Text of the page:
Wednesday
Apr082009

It Is Not Good That Man Should Be Alone

After observing creation a while, God looked at Adam last of all and decided, “It is not good that the man should be alone; I will make him a helper fit for him” (Genesis 2:18).

God crowned creation with Eve, a companion perfectly suited to Adam, who like most men, craved and thrived upon the company of others. Man is a social beast, a creature made unhappy when left to himself. Where he finds romantic and procreative companionship in the opposite sex, he finds friendship and solace in people of all sorts.

It is not good that man should be alone. When it came time for the cross, God saw fit to add the redeemed daily to a church – a universal body of believers, but also a local collection of those who shared a common, precious faith (see Acts 2:41-47, Second Peter 1:1). “Now the multitude of those who believed were of one heart and one soul; neither did anyone say that any of the things he possessed was his own, but they had all things in common” (Acts 4:32). Friends thus became brothers: “A friend loves at all times, and a brother is born for adversity” (Proverbs 17:17).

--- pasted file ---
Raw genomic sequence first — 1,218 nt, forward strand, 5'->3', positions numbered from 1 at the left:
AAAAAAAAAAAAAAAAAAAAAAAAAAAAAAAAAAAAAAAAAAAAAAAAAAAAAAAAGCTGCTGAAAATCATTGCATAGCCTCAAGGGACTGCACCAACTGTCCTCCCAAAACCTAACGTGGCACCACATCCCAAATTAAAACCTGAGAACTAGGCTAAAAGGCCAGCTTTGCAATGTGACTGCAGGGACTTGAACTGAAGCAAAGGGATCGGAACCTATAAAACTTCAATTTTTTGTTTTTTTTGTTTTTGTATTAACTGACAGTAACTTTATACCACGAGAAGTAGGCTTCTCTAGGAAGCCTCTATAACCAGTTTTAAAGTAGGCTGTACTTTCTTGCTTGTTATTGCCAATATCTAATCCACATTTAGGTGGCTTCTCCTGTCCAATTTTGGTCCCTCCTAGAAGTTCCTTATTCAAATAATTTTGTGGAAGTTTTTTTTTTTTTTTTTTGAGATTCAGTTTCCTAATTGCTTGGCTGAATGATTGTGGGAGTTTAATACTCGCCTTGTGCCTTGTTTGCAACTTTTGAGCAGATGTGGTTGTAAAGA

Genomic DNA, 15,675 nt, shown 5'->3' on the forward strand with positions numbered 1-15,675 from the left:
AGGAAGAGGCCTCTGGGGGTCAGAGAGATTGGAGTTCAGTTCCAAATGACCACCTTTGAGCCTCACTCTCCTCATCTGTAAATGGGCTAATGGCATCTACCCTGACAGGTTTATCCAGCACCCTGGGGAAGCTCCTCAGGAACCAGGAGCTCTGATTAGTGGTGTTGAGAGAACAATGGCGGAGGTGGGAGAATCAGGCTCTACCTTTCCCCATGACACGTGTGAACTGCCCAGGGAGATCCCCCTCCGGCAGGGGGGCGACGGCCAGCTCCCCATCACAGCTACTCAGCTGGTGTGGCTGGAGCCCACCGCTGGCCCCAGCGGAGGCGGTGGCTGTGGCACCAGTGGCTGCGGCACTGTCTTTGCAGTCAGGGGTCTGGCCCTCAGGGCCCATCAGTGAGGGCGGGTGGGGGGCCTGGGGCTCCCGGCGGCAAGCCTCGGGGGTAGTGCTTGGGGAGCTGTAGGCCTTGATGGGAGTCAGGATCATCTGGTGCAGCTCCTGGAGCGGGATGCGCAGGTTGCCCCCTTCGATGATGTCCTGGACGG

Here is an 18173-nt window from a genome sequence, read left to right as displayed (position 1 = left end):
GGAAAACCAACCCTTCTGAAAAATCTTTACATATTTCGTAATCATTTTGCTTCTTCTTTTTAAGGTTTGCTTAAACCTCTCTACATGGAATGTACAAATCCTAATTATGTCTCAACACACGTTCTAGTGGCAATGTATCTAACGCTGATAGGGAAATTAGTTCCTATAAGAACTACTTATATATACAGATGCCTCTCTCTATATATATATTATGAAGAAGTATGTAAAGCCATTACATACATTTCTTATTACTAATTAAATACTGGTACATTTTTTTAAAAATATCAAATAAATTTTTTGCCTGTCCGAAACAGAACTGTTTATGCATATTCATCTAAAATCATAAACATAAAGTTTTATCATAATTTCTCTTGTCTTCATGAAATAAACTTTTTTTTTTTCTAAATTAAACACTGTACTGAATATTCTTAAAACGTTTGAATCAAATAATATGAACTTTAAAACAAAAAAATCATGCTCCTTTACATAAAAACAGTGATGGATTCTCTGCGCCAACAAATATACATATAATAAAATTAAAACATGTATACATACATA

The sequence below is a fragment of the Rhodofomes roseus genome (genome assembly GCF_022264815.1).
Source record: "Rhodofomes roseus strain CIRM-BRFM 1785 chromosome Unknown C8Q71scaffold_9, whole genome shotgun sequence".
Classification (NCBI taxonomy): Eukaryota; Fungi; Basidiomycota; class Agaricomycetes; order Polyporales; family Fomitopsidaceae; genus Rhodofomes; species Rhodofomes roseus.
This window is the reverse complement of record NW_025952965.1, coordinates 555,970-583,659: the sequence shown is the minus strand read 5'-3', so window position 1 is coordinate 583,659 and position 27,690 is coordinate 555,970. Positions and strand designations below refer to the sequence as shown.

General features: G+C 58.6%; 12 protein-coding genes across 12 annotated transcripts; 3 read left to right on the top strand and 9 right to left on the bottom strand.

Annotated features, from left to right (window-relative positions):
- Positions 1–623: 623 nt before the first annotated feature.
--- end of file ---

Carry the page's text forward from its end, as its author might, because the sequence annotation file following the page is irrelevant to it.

Churches became communities within communities as the faithful assembled for worship and grew to depend upon one another for assistance and encouragement. From Christ, “the whole body, joined and knit together by what every joint supplies, according to the effective working by which every part does its share, causes growth of the body for the edifying of itself in love” (Ephesians 4:16).

Sometimes a Christian today prefers to go it alone, to eschew the church and worship privately, never to identify himself with any local group. Some know they are living in some sin and hope to avoid detection and censure. Others are simply bashful. Whatever the reason, a vital part of God’s plan for sustaining the believer is tragically dismissed. In the local church, one finds companions who can help bear life’s burdens – and who need others to help them as well (see Galatians 6:1-5). “Two are better than one, because they have a good reward for their toil. For if they fall, one will lift up his fellow. But woe to him who is alone when he falls and has not another to lift him up … And though a man might prevail against one who is alone, two will withstand him – a threefold cord is not quickly broken” (Ecclesiastes 4:9-12).

Involvement in the local church promises encouragement, consolation, and, yes, occasionally, when necessary, correction. “Faithful are the wounds of a friend … Iron sharpens iron, and one man sharpens another” (Proverbs 27:6, 17). God did not design man for solitude: “Whoever isolates himself seeks his own desire; he breaks out against all sound judgment” (Proverbs 18:1). Involvement in the local church is a necessary part of discipleship by which one both gives and receives edification. There is no substitute.